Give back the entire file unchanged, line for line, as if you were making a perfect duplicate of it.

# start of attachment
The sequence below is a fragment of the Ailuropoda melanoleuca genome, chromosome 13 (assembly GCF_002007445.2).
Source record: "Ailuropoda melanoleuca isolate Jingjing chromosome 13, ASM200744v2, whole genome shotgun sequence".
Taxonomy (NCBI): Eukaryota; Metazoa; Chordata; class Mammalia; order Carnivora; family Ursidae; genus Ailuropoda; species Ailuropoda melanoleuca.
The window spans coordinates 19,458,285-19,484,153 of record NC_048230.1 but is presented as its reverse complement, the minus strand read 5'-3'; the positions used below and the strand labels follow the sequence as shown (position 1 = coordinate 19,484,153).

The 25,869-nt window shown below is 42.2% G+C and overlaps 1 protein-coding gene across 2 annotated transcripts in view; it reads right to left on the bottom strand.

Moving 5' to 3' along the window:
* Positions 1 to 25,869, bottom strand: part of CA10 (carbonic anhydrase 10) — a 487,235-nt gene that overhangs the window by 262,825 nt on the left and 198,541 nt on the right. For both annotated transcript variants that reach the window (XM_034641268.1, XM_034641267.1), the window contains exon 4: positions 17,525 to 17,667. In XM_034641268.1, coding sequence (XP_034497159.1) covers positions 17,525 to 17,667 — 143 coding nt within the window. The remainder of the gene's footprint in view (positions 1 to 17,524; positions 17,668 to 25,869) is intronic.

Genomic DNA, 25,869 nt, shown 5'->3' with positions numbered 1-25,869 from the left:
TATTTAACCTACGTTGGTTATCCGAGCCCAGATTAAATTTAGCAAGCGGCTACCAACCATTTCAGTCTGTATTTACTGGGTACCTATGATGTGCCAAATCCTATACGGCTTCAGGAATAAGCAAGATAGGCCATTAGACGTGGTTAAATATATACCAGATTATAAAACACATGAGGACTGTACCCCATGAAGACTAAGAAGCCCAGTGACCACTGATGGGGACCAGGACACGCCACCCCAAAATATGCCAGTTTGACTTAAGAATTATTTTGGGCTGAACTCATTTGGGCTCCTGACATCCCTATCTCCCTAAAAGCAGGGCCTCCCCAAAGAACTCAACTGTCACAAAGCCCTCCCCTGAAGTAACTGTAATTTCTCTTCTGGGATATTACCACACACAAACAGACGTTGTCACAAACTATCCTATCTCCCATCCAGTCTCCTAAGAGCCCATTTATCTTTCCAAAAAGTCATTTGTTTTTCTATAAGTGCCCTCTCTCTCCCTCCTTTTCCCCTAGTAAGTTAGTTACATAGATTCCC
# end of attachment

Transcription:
The sequence below is a fragment of the Ailuropoda melanoleuca genome, chromosome 13 (assembly GCF_002007445.2).
Source record: "Ailuropoda melanoleuca isolate Jingjing chromosome 13, ASM200744v2, whole genome shotgun sequence".
Taxonomy (NCBI): Eukaryota; Metazoa; Chordata; class Mammalia; order Carnivora; family Ursidae; genus Ailuropoda; species Ailuropoda melanoleuca.
The window spans coordinates 19,458,285-19,484,153 of record NC_048230.1 but is presented as its reverse complement, the minus strand read 5'-3'; the positions used below and the strand labels follow the sequence as shown (position 1 = coordinate 19,484,153).

The 25,869-nt window shown below is 42.2% G+C and overlaps 1 protein-coding gene across 2 annotated transcripts in view; it reads right to left on the bottom strand.

Moving 5' to 3' along the window:
* Positions 1 to 25,869, bottom strand: part of CA10 (carbonic anhydrase 10) — a 487,235-nt gene that overhangs the window by 262,825 nt on the left and 198,541 nt on the right. For both annotated transcript variants that reach the window (XM_034641268.1, XM_034641267.1), the window contains exon 4: positions 17,525 to 17,667. In XM_034641268.1, coding sequence (XP_034497159.1) covers positions 17,525 to 17,667 — 143 coding nt within the window. The remainder of the gene's footprint in view (positions 1 to 17,524; positions 17,668 to 25,869) is intronic.

Genomic DNA, 25,869 nt, shown 5'->3' with positions numbered 1-25,869 from the left:
TATTTAACCTACGTTGGTTATCCGAGCCCAGATTAAATTTAGCAAGCGGCTACCAACCATTTCAGTCTGTATTTACTGGGTACCTATGATGTGCCAAATCCTATACGGCTTCAGGAATAAGCAAGATAGGCCATTAGACGTGGTTAAATATATACCAGATTATAAAACACATGAGGACTGTACCCCATGAAGACTAAGAAGCCCAGTGACCACTGATGGGGACCAGGACACGCCACCCCAAAATATGCCAGTTTGACTTAAGAATTATTTTGGGCTGAACTCATTTGGGCTCCTGACATCCCTATCTCCCTAAAAGCAGGGCCTCCCCAAAGAACTCAACTGTCACAAAGCCCTCCCCTGAAGTAACTGTAATTTCTCTTCTGGGATATTACCACACACAAACAGACGTTGTCACAAACTATCCTATCTCCCATCCAGTCTCCTAAGAGCCCATTTATCTTTCCAAAAAGTCATTTGTTTTTCTATAAGTGCCCTCTCTCTCCCTCCTTTTCCCCTAGTAAGTTAGTTACATAGATTCCC